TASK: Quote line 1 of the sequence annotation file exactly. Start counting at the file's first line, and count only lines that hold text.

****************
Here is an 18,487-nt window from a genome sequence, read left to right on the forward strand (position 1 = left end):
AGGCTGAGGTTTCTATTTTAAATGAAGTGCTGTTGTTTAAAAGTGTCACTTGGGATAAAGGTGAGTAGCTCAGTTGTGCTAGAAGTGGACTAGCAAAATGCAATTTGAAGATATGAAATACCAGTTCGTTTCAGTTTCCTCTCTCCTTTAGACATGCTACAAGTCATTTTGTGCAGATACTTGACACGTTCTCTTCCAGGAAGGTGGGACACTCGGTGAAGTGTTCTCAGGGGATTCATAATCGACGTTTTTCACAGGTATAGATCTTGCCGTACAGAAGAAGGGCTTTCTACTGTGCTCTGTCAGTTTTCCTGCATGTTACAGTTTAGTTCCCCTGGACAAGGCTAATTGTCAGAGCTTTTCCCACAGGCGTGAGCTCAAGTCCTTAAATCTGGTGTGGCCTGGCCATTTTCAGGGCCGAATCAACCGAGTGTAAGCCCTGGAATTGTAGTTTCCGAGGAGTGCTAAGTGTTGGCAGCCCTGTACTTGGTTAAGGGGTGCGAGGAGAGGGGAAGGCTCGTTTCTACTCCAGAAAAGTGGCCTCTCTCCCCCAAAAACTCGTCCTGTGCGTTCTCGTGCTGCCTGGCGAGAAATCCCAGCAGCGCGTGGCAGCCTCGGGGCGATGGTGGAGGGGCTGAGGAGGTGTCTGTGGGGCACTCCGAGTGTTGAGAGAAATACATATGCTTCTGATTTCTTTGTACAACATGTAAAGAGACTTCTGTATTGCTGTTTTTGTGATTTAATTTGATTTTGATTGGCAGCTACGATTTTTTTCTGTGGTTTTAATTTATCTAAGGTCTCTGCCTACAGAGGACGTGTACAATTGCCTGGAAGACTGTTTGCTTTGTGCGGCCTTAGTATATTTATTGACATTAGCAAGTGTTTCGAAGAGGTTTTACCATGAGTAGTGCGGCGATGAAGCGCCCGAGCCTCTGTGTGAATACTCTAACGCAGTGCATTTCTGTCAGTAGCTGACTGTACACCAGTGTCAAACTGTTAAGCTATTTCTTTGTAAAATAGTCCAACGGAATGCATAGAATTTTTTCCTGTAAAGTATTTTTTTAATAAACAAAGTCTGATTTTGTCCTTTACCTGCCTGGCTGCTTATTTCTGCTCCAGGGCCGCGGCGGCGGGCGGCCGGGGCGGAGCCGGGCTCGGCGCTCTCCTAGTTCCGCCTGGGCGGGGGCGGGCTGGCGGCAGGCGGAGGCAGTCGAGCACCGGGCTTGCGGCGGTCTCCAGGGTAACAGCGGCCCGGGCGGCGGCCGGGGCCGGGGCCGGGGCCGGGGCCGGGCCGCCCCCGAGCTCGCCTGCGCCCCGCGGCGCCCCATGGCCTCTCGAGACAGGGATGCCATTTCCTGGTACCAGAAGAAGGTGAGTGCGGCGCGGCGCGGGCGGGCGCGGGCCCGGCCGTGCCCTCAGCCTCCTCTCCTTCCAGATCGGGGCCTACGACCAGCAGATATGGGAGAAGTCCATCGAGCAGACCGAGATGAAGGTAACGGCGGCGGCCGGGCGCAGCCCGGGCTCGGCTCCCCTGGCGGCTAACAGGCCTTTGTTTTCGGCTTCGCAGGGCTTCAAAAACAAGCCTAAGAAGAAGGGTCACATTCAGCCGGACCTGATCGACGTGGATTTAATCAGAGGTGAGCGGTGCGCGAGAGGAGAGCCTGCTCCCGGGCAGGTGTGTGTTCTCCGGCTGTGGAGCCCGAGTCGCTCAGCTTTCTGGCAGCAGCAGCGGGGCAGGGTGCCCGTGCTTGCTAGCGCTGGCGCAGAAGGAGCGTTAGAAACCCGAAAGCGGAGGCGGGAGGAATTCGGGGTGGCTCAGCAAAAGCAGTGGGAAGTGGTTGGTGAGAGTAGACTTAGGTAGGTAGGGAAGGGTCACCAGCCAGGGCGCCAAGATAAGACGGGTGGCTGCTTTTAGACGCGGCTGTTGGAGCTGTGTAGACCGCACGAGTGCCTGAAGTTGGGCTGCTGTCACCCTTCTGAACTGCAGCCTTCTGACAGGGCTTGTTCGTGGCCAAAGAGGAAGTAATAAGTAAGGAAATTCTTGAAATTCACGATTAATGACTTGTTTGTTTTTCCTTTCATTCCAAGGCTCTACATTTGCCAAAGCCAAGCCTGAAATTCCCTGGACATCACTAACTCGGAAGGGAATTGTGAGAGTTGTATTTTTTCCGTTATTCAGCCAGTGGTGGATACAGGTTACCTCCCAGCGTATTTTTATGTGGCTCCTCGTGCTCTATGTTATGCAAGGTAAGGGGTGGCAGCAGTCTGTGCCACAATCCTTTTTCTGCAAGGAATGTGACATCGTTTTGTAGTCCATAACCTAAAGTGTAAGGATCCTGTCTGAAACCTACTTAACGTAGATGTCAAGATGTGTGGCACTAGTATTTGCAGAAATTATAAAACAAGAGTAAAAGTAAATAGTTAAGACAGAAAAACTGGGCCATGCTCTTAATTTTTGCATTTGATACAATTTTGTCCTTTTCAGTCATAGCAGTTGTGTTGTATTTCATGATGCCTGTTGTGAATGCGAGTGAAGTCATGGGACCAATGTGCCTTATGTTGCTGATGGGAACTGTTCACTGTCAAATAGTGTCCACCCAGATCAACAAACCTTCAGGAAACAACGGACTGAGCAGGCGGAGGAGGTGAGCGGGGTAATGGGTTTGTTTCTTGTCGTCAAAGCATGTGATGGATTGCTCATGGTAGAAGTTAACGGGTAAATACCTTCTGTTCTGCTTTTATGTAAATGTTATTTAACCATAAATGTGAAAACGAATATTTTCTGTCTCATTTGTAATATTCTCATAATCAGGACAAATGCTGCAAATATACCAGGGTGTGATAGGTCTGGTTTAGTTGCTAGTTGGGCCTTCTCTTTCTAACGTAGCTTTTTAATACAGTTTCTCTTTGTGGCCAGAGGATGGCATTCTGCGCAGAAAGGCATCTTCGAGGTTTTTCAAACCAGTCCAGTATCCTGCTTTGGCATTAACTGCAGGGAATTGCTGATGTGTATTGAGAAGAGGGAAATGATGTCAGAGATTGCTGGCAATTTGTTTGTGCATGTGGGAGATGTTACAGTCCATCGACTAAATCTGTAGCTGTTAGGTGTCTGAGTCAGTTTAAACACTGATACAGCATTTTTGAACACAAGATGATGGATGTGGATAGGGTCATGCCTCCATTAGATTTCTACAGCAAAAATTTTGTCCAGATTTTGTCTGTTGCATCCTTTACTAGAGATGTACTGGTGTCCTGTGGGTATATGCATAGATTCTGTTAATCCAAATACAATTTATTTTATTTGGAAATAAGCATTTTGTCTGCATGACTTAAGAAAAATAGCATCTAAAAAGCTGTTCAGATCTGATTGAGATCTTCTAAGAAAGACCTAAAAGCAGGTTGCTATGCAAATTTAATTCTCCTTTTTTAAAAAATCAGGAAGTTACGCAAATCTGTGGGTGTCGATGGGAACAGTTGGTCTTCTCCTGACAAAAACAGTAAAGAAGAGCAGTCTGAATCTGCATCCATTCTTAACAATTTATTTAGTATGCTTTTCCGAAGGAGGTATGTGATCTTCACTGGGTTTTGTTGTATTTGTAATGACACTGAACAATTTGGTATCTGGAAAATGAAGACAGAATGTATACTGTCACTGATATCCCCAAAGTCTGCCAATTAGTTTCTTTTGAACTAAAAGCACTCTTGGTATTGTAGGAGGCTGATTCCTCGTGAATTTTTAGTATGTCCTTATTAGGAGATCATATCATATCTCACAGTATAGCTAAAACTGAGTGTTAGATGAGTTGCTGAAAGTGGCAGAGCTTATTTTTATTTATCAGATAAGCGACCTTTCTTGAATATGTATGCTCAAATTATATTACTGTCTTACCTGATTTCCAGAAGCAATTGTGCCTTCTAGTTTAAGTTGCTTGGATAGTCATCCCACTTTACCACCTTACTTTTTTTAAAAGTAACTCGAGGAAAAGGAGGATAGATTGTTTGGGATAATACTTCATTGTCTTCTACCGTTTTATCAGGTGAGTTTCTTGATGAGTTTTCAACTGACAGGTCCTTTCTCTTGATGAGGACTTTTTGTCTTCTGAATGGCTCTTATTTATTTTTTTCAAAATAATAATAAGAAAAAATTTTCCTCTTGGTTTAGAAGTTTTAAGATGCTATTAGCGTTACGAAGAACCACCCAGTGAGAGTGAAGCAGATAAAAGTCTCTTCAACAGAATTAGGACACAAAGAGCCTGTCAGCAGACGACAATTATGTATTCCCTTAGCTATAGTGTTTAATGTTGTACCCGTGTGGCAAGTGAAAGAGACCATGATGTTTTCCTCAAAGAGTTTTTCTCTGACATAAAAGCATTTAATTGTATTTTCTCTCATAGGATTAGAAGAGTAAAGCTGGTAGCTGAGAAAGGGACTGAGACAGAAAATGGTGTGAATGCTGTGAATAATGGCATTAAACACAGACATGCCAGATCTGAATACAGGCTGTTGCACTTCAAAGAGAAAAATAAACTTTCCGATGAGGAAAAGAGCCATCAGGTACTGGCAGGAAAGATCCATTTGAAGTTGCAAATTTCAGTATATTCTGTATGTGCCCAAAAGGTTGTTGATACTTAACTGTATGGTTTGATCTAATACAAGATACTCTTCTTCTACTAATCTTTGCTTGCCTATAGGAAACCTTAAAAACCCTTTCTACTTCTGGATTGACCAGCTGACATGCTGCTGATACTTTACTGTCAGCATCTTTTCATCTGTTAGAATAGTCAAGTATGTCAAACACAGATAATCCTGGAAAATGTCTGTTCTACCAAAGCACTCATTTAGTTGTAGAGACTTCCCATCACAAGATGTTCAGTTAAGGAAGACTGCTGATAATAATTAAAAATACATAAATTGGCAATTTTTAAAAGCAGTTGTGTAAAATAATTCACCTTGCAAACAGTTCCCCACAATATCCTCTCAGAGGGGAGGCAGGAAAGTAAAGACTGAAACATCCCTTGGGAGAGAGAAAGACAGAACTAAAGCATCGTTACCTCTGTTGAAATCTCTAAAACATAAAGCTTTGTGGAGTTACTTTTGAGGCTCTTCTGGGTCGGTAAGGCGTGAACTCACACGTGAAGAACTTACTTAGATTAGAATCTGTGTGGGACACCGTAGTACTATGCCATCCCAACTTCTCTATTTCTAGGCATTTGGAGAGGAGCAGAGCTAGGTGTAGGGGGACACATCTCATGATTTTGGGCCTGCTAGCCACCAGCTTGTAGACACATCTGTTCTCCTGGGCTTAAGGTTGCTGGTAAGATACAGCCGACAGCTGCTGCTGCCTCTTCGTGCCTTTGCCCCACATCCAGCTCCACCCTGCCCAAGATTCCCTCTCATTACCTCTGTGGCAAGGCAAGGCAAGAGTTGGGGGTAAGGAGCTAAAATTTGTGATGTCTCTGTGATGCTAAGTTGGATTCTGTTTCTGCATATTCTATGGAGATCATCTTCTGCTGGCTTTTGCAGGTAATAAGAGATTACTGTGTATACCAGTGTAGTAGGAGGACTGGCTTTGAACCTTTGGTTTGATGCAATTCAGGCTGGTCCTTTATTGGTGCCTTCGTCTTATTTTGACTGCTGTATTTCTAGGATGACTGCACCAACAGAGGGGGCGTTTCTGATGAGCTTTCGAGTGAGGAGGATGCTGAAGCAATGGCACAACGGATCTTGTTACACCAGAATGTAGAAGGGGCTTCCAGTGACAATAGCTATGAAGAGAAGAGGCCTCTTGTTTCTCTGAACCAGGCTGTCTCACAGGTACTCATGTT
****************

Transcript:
Here is an 18,487-nt window from a genome sequence, read left to right on the forward strand (position 1 = left end):